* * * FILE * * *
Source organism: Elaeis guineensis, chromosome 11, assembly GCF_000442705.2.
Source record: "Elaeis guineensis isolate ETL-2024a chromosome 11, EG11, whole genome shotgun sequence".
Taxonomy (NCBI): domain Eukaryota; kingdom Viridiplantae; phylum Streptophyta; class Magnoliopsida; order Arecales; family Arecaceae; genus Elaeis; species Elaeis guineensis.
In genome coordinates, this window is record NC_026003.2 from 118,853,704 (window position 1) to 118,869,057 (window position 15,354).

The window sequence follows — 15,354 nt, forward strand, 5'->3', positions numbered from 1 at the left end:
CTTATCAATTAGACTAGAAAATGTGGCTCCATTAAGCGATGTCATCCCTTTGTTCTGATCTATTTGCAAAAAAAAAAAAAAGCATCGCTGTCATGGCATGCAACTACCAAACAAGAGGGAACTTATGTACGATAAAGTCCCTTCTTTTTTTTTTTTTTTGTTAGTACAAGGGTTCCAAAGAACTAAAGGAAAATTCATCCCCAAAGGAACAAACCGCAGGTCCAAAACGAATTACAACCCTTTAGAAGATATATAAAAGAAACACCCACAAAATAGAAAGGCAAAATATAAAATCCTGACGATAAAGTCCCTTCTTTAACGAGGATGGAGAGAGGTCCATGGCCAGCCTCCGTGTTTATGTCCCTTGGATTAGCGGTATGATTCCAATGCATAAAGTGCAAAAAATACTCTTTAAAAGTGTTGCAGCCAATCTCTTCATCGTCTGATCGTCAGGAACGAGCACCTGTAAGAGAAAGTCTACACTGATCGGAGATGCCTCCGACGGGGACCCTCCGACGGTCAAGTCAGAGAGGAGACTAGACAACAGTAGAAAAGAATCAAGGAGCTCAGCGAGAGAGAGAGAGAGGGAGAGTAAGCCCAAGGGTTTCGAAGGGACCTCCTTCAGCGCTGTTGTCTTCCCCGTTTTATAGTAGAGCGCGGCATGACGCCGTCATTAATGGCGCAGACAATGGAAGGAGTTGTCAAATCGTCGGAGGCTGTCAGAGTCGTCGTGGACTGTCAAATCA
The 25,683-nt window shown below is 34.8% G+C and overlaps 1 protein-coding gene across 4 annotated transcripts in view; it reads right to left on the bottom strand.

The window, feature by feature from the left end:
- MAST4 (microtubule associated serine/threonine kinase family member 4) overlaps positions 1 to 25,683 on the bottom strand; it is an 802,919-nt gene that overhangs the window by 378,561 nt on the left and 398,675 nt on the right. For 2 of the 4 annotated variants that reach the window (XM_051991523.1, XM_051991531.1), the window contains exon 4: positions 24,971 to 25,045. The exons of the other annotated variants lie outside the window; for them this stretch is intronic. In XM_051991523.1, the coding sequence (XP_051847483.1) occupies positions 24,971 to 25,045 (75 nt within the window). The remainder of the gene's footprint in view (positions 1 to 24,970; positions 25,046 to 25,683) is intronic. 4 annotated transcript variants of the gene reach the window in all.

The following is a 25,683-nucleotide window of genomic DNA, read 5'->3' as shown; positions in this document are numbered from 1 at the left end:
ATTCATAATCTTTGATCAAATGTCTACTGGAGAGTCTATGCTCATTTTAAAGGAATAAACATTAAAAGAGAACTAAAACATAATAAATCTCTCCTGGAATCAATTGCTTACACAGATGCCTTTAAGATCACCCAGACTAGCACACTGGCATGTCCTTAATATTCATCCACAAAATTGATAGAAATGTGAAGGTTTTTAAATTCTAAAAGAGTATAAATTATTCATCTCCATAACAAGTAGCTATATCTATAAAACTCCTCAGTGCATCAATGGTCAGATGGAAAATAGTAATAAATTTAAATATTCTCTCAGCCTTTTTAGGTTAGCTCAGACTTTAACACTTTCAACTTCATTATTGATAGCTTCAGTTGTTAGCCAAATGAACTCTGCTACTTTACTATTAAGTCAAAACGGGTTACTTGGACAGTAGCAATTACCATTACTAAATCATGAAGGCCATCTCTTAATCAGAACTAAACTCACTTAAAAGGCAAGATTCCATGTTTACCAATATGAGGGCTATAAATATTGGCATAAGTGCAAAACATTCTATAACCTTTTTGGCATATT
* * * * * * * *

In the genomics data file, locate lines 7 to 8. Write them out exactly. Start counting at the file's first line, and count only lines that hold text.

The 25,683-nt window shown below is 34.8% G+C and overlaps 1 protein-coding gene across 4 annotated transcripts in view; it reads right to left on the bottom strand.

The window, feature by feature from the left end: